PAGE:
"The upside? The Internet is great for fans. The downside? From a player's perspective, you better watch every move you make during those two weeks (before the game) because, with hand-held phones, everybody has a camera in his pocket. And if you've been recorded doing something, there's no denying it."
An easy win
A decade ago, in Super Bowl XXXV, Stover kicked two field goals as the Ravens trampled the New York Giants, 34-7. Looking back, players said, victory was a lock.
"Not to sound arrogant, but we all made jokes about it while playing ping-pong the week before," Dilfer said. "It wasn't a question of would we win, but by how much."
At halftime, the Ravens led, 10-0. That was all the points they'd need.
"In the locker room, a few of the defensive players said, 'Thanks, offense, but we'll take it from here,' " Stover said. "It made me giggle."
The Giants weren't laughing.
"We knew we were going to shut them down, because we'd done it to teams all year," said linebacker Peter Boulware, 36. "We asked ourselves, 'Will New York get a field goal, or somehow slip through and get a touchdown?'
"It was, like, our easiest game of the playoffs."
Midway through the fourth quarter, with the Ravens' victory in hand, a messenger approached the owners' box and told Art Modell that he was wanted on the field. Forget it, his wife said. Why take chances?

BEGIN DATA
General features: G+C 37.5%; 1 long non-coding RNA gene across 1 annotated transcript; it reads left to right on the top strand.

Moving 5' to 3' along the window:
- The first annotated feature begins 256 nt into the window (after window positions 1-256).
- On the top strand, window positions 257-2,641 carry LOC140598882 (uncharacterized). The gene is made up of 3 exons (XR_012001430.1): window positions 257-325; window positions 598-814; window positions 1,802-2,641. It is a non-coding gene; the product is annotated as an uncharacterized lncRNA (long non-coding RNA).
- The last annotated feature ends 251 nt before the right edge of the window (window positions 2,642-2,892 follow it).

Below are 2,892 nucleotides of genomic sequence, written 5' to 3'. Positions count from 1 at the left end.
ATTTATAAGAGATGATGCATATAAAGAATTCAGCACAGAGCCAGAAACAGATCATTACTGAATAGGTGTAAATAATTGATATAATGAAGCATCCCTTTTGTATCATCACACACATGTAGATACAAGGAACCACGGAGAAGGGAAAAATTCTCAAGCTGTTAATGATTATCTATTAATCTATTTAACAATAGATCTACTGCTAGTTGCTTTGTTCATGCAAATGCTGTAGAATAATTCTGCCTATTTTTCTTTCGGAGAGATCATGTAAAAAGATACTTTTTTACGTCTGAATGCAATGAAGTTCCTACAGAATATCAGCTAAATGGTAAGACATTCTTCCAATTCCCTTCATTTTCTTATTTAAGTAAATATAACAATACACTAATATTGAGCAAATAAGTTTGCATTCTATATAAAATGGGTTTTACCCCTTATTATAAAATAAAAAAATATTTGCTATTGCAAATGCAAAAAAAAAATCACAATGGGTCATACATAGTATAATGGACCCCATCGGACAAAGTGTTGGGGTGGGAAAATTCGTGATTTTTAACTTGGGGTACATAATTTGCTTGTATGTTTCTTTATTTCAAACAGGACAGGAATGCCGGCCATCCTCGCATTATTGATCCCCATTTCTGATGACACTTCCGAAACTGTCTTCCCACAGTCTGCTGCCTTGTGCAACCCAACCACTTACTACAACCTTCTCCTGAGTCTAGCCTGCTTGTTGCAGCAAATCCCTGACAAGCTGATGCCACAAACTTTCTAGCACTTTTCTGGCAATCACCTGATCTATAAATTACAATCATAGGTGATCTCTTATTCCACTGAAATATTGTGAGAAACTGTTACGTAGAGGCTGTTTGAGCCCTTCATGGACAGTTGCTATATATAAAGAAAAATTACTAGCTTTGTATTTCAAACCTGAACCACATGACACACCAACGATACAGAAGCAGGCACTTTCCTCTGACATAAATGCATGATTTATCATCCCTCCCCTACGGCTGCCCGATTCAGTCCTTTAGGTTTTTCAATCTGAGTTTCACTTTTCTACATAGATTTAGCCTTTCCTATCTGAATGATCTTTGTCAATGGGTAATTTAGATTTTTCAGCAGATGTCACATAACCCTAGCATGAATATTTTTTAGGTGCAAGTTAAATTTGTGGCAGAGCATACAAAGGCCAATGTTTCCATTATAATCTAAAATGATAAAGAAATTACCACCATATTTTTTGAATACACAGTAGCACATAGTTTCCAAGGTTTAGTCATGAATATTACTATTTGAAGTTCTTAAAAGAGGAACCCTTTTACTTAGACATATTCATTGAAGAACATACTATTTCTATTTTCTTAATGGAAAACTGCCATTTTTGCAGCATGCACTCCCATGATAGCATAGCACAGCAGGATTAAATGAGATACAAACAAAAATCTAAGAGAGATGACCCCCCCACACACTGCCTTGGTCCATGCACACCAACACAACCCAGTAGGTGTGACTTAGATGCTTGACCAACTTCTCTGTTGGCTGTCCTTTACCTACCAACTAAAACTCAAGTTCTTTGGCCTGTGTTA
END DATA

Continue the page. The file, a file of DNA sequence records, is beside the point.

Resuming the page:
"You sit your [butt] down," Patricia Modell insisted. "You're not going anywhere until this thing is over."
That championship was the apex of Modell's career, launched 50 years ago when he bought the Cleveland Browns in 1961. Six years later, the Super Bowl was born.
"This game has undergone an evolution," Modell said. "Yes, it's a huge spectacle, and it has a tremendous hold on the audience. People want to know every nuance and every side story. But the game itself is still number one, and we (the NFL) are too smart to let it get away from us."
Players aren't so sure.
"The Super Bowl is a gigantic party now," said Miller, the old Colts lineman. "If I had the opportunity to go to the game, I believe that I'd refuse. I just wouldn't want to get involved in all of that hoopla."
Forty years ago, he said, the halftime show featured mainstream singer Anita Bryant.
"Who the hell is it this year, the Black Eyed Peas?" said Miller, a native Louisianan. "The only black-eyed peas I know grow in my garden."